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The researchers studied data from Mexico about the occurrence of dengue fever and the effect of climate variables such as temperature, humidity and rainfall, as well as socioeconomic factors, such as population density and income, on the spread of the disease. They then used that data to model the infection rate in various regions of Europe over the next century. In some places, they predicted that rate of dengue fever cases will quintuple, to up to 10 cases per 100,000 inhabitants.
Almost all of the excess risk will fall on the coastal areas of the Mediterranean and Adriatic seas and the northeastern part of Italy, particularly the Po Valley, University of East Anglia medical school professor Paul Hunter said in a press release.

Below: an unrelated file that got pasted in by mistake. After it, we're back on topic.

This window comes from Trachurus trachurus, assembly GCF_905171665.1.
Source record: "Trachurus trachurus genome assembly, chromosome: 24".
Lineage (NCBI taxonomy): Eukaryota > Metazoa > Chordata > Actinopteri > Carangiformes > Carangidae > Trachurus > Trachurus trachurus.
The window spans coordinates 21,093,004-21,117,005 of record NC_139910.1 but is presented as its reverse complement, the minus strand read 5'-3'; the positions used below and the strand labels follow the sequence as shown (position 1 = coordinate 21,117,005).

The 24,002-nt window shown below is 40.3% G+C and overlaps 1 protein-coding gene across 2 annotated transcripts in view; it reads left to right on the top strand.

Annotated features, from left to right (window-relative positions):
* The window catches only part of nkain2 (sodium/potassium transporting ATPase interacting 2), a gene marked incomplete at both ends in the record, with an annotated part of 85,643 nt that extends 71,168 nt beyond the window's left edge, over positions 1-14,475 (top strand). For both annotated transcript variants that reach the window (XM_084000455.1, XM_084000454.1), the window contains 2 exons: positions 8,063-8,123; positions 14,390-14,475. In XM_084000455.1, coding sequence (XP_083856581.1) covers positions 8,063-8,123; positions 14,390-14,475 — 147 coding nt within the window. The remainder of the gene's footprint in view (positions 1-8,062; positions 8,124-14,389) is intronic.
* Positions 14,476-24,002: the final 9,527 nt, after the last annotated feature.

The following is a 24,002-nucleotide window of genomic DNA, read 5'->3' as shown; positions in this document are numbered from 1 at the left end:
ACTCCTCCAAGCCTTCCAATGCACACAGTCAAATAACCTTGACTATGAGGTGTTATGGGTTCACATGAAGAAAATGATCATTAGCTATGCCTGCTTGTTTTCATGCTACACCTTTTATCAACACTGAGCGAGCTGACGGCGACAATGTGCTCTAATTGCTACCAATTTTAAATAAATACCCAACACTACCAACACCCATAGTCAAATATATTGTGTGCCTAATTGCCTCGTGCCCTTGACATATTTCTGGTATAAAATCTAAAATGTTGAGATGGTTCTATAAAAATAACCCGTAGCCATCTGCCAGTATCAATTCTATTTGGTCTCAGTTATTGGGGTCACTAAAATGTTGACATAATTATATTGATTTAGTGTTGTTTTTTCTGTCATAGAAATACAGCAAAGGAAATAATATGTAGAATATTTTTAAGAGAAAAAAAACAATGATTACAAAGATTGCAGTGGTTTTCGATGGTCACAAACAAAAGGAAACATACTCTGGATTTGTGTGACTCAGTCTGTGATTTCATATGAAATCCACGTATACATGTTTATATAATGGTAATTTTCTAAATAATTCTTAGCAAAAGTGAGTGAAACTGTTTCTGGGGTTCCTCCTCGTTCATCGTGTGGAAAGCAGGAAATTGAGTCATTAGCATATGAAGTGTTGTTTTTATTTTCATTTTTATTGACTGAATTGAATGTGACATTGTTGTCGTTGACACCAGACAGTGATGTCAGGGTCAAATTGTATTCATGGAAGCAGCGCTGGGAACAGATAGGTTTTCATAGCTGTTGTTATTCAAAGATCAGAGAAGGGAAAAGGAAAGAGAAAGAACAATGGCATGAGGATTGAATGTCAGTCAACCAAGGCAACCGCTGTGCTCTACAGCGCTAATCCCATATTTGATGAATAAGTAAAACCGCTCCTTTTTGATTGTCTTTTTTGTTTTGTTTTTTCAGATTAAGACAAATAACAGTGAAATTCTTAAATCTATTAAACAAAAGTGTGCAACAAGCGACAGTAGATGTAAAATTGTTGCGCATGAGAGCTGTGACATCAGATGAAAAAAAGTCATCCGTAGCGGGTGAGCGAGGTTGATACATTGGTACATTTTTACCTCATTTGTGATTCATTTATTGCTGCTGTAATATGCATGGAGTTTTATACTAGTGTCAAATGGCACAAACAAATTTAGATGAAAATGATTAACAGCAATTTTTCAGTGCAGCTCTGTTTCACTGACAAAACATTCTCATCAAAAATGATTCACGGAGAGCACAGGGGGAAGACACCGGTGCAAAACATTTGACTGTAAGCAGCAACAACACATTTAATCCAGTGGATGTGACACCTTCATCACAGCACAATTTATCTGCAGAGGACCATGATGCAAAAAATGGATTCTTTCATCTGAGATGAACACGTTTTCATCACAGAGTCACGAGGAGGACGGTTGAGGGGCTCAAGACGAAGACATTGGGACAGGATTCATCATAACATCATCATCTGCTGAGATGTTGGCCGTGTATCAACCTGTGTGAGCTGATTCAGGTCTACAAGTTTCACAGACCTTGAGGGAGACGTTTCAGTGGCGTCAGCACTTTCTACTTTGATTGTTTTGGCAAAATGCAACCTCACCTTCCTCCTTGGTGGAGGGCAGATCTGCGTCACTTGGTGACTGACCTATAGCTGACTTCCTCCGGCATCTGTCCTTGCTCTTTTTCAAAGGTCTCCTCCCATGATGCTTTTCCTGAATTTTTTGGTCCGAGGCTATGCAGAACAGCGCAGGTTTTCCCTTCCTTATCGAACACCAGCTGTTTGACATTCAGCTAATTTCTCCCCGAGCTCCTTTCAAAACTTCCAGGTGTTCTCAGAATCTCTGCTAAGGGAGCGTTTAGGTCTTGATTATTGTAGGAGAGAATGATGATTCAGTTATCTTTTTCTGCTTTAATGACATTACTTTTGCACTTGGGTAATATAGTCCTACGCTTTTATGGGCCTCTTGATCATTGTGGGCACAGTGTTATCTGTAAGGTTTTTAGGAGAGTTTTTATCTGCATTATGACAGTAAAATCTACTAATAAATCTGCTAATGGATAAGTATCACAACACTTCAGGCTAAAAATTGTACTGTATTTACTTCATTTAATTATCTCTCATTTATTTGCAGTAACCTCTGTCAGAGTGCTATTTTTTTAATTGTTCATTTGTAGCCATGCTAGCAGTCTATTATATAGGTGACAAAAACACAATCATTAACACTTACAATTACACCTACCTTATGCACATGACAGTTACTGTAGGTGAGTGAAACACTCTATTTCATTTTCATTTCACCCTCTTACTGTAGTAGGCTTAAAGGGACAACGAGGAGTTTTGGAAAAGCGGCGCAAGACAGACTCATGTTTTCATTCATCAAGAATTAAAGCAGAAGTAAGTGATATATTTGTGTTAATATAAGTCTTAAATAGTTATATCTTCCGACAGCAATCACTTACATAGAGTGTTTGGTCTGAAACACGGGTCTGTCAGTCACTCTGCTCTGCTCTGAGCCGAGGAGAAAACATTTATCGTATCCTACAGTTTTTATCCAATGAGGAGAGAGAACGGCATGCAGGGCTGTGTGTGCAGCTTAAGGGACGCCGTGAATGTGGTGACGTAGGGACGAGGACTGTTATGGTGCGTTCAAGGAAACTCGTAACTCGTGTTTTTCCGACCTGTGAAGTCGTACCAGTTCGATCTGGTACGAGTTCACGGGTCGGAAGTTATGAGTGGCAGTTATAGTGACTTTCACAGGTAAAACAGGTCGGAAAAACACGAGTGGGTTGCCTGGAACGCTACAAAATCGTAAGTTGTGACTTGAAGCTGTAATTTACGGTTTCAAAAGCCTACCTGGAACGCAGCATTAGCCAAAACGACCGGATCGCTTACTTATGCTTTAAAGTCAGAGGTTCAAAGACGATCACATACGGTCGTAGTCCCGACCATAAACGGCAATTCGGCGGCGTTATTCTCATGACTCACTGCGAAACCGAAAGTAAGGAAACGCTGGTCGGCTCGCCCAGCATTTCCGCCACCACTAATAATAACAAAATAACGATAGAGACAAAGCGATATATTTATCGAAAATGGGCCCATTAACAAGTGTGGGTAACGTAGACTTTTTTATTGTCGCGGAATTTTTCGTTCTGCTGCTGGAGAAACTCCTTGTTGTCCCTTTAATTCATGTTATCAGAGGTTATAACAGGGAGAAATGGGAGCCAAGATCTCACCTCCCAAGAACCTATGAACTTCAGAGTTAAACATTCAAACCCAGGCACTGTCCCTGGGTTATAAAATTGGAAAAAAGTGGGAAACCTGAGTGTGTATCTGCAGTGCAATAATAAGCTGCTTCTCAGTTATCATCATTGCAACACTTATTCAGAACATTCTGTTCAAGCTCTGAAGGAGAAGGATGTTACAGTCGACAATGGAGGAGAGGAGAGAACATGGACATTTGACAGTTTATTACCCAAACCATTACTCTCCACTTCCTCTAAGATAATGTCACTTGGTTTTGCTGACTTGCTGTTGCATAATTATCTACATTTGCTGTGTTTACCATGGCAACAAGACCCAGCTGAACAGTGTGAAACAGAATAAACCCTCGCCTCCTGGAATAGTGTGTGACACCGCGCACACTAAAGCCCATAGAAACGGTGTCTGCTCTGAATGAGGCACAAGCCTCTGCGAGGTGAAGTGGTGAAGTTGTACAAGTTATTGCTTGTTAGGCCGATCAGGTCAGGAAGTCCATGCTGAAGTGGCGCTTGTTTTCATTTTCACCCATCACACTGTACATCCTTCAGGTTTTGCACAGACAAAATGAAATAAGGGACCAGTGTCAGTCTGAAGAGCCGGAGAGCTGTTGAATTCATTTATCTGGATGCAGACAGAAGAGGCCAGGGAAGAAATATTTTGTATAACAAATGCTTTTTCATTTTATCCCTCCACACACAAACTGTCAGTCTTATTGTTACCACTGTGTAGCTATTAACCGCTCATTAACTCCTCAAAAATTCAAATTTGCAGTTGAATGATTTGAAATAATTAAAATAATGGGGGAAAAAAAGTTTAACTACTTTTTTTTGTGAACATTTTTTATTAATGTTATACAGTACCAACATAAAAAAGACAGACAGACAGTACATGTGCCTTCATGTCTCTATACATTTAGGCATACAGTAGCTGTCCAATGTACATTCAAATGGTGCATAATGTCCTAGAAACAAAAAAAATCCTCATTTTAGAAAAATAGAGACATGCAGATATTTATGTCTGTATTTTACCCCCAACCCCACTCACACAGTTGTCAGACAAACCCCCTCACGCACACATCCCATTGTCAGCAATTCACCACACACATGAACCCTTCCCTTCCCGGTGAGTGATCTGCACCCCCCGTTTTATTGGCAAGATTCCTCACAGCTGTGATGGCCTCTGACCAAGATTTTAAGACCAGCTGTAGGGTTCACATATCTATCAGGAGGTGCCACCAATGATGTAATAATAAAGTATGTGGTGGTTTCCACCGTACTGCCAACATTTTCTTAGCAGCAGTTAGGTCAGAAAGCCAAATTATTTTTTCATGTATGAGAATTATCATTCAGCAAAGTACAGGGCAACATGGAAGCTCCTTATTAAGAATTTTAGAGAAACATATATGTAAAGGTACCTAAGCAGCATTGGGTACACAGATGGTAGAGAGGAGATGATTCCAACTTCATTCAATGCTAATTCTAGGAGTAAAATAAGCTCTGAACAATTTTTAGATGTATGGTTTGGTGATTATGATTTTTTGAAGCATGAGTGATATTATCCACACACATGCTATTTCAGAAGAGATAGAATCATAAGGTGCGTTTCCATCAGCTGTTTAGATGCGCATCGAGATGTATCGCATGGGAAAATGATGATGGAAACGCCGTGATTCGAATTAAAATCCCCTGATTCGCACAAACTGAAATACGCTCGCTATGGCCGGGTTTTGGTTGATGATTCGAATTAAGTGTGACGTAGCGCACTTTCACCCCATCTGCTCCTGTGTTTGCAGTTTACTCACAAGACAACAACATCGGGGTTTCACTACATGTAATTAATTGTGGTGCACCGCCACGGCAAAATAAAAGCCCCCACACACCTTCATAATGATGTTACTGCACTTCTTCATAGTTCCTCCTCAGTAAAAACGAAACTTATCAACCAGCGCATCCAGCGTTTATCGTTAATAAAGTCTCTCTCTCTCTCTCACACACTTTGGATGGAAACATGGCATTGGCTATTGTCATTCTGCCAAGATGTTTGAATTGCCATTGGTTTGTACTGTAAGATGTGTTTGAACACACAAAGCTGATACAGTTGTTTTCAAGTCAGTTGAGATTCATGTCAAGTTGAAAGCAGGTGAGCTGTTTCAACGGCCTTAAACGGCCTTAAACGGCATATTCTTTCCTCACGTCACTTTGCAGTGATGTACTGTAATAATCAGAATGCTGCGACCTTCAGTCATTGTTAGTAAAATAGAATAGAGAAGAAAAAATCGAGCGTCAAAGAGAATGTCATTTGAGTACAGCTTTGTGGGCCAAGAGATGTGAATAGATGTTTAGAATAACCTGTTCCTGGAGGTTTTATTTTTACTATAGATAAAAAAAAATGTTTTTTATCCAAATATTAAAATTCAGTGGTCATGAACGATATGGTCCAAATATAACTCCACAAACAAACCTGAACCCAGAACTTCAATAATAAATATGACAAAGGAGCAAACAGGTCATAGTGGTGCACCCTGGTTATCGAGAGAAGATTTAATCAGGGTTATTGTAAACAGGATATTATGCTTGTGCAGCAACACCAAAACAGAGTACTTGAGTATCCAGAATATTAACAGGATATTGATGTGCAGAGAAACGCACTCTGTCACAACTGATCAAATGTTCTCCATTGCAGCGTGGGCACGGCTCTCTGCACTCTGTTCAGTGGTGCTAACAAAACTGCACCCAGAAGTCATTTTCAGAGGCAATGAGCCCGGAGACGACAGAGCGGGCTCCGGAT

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That comes after a 2013 study warned that people in the United States are also at risk from dengue due to climate change. Traditionally, America has only had a few hundred reported cases of dengue each year, usually involving international travelers. But the Natural Resources Defense Council says that the mosquito that transmits dengue now is found in 28 states.